This argument overlooks the potential applicability of the continuing violation doctrine. As an exception to the statute of limitations, the "continuing violation doctrine... permit[s] plaintiffs to seek damages, if the alleged events are part of an ongoing pattern of discrimination, and there is a discrete violation within the... limitations period to anchor the earlier claims." Cuddyer v. Stop & Shop Supermarket Co., 434 Mass. 521, 532 (2001). "Although the limitations clock generally starts with the commission of a discriminatory act, a true continuing violation' rewinds the clock for each discriminatory episode along the way." Mack v. Great Atl. & P. Tea Co., 871 F.2d 179, 183 (1st Cir. 1989). To qualify as "anchoring, " the discriminatory act must "substantially... [relate] to earlier incidents of abuse." Id., quoting Cuddyer, 434 Mass. at 533. Sirasombath has identified two anchoring acts that work to toll the statute of limitations, namely, being paid less than her fellow operators in 2011 and 2013. Compl. ¶¶ 7-12; s ee Andujar v. Nortel Networks, Inc., 400 F.Supp.2d 306, 330 (D. Mass. 2005) ("Each paycheck is a separate event in an unequal pay claim, with the statute beginning to run on that date."). In other words, her Chapter 151B claim survives the statute of limitations bar.

B. Merits

Where a plaintiff, as is the case here, is unable to offer direct evidence of discrimination, a district court at summary judgment applies the burdenshifting analysis formulated by the Supreme Court in McDonnell Douglas Corp. v. Green, 411 U.S. 792 (1973) and Texas Dep't of Cmty. Affairs v. Burdine, 450 U.S. 248 (1981). See also Lipchitz v. Raytheon Co., 434 Mass. 493, 508 (2001). Under the McDonnell-Douglas framework, once a plaintiff has successfully established a threshold prima facie case of discrimination, a presumption of discrimination arises. The burden then shifts to the employer to articulate a legitimate, nondiscriminatory reason for the adverse action taken against the employee. McDonnell Douglas, 411 U.S. at 802; Burdine, 450 U.S. at 253-255. If the employer produces evidence that the adverse employment action was taken for a nondiscriminatory reason (whether persuasive or not), the McDonnell-Douglas presumption disappears from the case. See St. Mary's Honor Ctr. v. Hicks, 509 U.S. 502, 507 (1993). The burden of production then shifts back to the plaintiff, who must "introduce sufficient evidence to support two additional findings: (1) that the employer's articulated reason for the job action is a pretext, and (2) that the true reason is discriminatory. The plaintiff may rely on the same evidence to prove both pretext and discrimination, but the evidence must be sufficient for a reasonable factfinder to infer that the employer's decision was motivated by discriminatory animus." Smith v. Stratus Computer, Inc., 40 F.3d 11, 16 (1st Cir. 1994) (citations omitted); see also Abramian v. President & Fellows of Harvard Coll., 432 Mass. 107, 117-118 (2000).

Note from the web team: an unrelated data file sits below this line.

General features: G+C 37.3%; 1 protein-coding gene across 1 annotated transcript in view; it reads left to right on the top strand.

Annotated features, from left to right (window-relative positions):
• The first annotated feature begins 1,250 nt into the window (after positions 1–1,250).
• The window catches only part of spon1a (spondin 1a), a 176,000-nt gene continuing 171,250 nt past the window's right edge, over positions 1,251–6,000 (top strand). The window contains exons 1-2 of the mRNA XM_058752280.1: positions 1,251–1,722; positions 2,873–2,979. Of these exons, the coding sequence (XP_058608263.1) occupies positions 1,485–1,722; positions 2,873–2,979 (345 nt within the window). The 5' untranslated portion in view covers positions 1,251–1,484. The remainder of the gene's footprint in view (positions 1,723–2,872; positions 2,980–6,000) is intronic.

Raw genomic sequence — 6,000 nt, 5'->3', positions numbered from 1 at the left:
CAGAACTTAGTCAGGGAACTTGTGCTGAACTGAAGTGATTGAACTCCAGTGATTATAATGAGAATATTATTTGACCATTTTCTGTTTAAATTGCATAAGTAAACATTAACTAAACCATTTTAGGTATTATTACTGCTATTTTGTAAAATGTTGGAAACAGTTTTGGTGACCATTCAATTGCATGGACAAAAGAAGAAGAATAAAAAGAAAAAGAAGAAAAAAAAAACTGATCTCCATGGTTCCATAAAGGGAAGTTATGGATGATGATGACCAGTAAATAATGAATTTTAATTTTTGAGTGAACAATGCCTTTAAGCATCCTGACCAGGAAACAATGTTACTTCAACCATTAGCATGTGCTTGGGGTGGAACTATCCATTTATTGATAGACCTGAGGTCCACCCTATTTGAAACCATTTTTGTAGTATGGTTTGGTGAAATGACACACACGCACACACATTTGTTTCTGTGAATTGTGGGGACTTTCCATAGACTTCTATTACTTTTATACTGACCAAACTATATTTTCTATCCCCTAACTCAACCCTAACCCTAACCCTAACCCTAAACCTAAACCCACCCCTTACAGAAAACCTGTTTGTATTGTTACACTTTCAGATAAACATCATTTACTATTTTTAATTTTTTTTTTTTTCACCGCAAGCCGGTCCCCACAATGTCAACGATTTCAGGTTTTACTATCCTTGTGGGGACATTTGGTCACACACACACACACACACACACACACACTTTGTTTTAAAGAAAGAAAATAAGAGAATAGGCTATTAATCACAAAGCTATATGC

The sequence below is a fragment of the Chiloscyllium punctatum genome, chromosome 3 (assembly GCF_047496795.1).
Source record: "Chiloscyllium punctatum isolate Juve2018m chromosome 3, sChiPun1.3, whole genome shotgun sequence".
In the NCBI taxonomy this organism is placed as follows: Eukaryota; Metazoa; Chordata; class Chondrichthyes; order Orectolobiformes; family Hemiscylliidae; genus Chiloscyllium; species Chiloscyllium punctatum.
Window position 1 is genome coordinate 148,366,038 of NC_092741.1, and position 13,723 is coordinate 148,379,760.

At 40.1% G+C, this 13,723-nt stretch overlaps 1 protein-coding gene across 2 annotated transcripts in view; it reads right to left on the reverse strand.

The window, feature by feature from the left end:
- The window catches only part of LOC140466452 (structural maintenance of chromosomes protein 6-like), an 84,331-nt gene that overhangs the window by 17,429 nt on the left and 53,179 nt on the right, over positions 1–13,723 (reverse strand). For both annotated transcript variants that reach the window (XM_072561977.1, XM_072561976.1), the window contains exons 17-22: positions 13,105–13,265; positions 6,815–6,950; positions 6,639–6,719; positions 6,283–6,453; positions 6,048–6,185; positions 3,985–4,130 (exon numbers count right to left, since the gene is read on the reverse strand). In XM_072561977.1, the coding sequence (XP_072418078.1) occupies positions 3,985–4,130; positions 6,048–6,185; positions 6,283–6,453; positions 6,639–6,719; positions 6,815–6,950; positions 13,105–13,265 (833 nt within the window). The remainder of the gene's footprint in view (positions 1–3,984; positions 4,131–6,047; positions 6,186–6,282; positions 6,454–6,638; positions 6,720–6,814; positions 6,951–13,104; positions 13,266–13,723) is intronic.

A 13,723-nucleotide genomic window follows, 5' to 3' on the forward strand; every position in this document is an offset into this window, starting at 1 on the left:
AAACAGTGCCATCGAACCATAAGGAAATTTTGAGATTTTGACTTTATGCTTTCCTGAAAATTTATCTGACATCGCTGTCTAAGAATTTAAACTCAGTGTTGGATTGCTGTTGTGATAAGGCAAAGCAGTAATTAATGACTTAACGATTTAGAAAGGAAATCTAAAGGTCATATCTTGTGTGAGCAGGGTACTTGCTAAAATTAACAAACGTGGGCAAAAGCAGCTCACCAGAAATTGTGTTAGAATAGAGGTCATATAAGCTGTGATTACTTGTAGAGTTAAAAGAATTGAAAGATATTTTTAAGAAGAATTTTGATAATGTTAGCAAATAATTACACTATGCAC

To establish a prima facie case of disparate treatment based on national origin, Sirasombath must show that: (1) she is a member of a protected class; (2) she was qualified for her position; (3) her employer took an adverse employment action against her; and (4) there is evidence of a causal connection between her membership in the protected class and the adverse employment action. See Bhatti v. Trs. of Boston Univ., 659 F.3d 64, 70 (1st Cir. 2011).

Sirasombath sufficiently pleads a prima facie case of disparate treatment against Waters.[3] She alleges that she was discriminated against because of being Laotian and that her "salary did not increase as quickly... because she is Asian American."[4] Compl. ¶ 15. She also alleges that Waters "made a conscious effort to keep her salary depressed."[5] Id.

For its part, Waters has articulated a legitimate, nondiscriminatory reason for the differential over time in wages between Sirasombath and her cohorts, namely, inferior job performance. As Waters points out, Sirasombath scored the lowest combined rating of those in her cohort on the performance reviews. Waters's Mem. at 8. It is also, according to Waters, because she did not develop the same range of skills as her comparators, particularly in operating large reactors. DSOF ¶¶ 37-38. Consequently, she was the last of her cohort to be promoted to Synthesis Operator II, which caused her wages to lag behind her coworkers who were promoted earlier. DSOF ¶¶ 30-33.